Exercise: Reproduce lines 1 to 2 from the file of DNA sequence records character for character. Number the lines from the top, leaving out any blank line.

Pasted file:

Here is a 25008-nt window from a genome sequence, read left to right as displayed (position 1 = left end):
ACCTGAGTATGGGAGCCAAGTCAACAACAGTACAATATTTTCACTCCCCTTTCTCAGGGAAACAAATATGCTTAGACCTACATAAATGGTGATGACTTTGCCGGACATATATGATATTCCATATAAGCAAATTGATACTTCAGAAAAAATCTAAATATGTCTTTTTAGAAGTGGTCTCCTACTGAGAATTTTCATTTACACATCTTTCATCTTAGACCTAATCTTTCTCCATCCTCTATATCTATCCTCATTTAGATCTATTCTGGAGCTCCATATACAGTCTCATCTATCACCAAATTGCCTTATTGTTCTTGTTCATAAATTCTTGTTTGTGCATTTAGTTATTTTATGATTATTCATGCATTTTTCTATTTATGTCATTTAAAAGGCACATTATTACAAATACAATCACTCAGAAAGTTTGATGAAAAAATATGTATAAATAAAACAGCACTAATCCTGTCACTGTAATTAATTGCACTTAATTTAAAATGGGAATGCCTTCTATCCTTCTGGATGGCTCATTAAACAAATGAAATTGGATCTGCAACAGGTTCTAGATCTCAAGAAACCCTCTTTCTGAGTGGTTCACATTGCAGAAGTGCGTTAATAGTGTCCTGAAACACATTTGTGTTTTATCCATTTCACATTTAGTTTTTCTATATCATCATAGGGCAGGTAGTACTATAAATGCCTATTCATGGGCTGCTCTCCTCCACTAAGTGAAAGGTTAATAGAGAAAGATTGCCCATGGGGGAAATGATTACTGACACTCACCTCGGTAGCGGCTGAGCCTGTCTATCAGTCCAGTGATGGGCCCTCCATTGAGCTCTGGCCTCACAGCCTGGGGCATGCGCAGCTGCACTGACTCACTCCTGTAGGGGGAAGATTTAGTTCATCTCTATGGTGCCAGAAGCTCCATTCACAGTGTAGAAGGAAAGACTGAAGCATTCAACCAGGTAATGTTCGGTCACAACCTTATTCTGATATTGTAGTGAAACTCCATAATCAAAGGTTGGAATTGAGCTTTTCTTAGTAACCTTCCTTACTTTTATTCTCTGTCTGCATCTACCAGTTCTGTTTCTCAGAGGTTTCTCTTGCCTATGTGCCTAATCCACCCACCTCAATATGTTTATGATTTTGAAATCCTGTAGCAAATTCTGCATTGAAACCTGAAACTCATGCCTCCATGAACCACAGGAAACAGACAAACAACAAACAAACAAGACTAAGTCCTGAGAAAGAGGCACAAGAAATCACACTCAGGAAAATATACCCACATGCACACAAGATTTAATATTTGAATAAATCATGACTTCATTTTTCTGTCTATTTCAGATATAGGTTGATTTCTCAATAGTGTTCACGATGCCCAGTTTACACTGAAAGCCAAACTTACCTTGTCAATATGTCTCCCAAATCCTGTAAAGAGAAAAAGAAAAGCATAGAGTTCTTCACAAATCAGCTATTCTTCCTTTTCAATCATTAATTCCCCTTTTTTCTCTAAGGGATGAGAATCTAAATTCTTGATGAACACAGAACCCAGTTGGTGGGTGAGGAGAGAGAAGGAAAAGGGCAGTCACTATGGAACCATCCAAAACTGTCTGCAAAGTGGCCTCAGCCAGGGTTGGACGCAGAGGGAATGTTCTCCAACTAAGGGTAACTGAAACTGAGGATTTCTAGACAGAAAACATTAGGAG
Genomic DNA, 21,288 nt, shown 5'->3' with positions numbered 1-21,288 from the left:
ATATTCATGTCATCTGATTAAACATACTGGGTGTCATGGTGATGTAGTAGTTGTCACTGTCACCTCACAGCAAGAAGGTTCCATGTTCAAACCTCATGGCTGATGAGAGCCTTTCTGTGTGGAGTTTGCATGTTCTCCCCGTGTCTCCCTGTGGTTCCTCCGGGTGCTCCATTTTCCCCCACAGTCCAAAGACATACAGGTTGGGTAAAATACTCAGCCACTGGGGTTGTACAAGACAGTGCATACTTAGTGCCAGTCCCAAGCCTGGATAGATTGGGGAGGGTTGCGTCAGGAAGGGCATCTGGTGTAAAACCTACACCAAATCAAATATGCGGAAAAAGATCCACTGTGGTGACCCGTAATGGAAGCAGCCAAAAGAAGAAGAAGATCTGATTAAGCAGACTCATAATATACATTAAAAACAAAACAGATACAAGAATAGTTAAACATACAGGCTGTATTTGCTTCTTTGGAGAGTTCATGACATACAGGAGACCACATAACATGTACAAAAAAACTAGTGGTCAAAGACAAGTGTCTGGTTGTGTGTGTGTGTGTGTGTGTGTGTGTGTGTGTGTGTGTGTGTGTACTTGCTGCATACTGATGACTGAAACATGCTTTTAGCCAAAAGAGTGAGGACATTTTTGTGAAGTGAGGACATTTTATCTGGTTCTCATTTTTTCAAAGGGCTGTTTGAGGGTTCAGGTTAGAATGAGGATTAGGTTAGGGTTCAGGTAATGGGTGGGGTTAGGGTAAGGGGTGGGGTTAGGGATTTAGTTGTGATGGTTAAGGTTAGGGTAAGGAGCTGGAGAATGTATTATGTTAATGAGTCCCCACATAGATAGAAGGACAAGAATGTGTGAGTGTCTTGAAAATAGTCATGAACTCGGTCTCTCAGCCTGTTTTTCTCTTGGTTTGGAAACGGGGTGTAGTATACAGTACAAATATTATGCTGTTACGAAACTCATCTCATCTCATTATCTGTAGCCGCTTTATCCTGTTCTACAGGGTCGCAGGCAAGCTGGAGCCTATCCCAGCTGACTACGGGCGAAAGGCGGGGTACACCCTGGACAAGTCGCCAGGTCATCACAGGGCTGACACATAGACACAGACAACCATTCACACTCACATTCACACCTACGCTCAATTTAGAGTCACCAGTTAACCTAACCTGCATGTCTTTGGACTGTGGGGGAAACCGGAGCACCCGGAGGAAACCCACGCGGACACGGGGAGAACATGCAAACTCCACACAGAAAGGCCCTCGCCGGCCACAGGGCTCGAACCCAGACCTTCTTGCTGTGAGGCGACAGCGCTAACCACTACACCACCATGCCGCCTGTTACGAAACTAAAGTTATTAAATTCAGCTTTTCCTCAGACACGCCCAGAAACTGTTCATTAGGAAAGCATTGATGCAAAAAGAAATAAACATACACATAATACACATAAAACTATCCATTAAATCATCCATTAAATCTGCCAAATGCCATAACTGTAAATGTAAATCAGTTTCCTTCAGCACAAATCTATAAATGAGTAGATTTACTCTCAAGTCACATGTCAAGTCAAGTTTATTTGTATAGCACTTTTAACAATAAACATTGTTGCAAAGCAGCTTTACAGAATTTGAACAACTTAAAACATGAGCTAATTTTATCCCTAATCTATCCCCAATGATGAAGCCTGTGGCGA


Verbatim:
Here is a 25008-nt window from a genome sequence, read left to right as displayed (position 1 = left end):
ACCTGAGTATGGGAGCCAAGTCAACAACAGTACAATATTTTCACTCCCCTTTCTCAGGGAAACAAATATGCTTAGACCTACATAAATGGTGATGACTTTGCCGGACATATATGATATTCCATATAAGCAAATTGATACTTCAGAAAAAATCTAAATATGTCTTTTTAGAAGTGGTCTCCTACTGAGAATTTTCATTTACACATCTTTCATCTTAGACCTAATCTTTCTCCATCCTCTATATCTATCCTCATTTAGATCTATTCTGGAGCTCCATATACAGTCTCATCTATCACCAAATTGCCTTATTGTTCTTGTTCATAAATTCTTGTTTGTGCATTTAGTTATTTTATGATTATTCATGCATTTTTCTATTTATGTCATTTAAAAGGCACATTATTACAAATACAATCACTCAGAAAGTTTGATGAAAAAATATGTATAAATAAAACAGCACTAATCCTGTCACTGTAATTAATTGCACTTAATTTAAAATGGGAATGCCTTCTATCCTTCTGGATGGCTCATTAAACAAATGAAATTGGATCTGCAACAGGTTCTAGATCTCAAGAAACCCTCTTTCTGAGTGGTTCACATTGCAGAAGTGCGTTAATAGTGTCCTGAAACACATTTGTGTTTTATCCATTTCACATTTAGTTTTTCTATATCATCATAGGGCAGGTAGTACTATAAATGCCTATTCATGGGCTGCTCTCCTCCACTAAGTGAAAGGTTAATAGAGAAAGATTGCCCATGGGGGAAATGATTACTGACACTCACCTCGGTAGCGGCTGAGCCTGTCTATCAGTCCAGTGATGGGCCCTCCATTGAGCTCTGGCCTCACAGCCTGGGGCATGCGCAGCTGCACTGACTCACTCCTGTAGGGGGAAGATTTAGTTCATCTCTATGGTGCCAGAAGCTCCATTCACAGTGTAGAAGGAAAGACTGAAGCATTCAACCAGGTAATGTTCGGTCACAACCTTATTCTGATATTGTAGTGAAACTCCATAATCAAAGGTTGGAATTGAGCTTTTCTTAGTAACCTTCCTTACTTTTATTCTCTGTCTGCATCTACCAGTTCTGTTTCTCAGAGGTTTCTCTTGCCTATGTGCCTAATCCACCCACCTCAATATGTTTATGATTTTGAAATCCTGTAGCAAATTCTGCATTGAAACCTGAAACTCATGCCTCCATGAACCACAGGAAACAGACAAACAACAAACAAACAAGACTAAGTCCTGAGAAAGAGGCACAAGAAATCACACTCAGGAAAATATACCCACATGCACACAAGATTTAATATTTGAATAAATCATGACTTCATTTTTCTGTCTATTTCAGATATAGGTTGATTTCTCAATAGTGTTCACGATGCCCAGTTTACACTGAAAGCCAAACTTACCTTGTCAATATGTCTCCCAAATCCTGTAAAGAGAAAAAGAAAAGCATAGAGTTCTTCACAAATCAGCTATTCTTCCTTTTCAATCATTAATTCCCCTTTTTTCTCTAAGGGATGAGAATCTAAATTCTTGATGAACACAGAACCCAGTTGGTGGGTGAGGAGAGAGAAGGAAAAGGGCAGTCACTATGGAACCATCCAAAACTGTCTGCAAAGTGGCCTCAGCCAGGGTTGGACGCAGAGGGAATGTTCTCCAACTAAGGGTAACTGAAACTGAGGATTTCTAGACAGAAAACATTAGGAG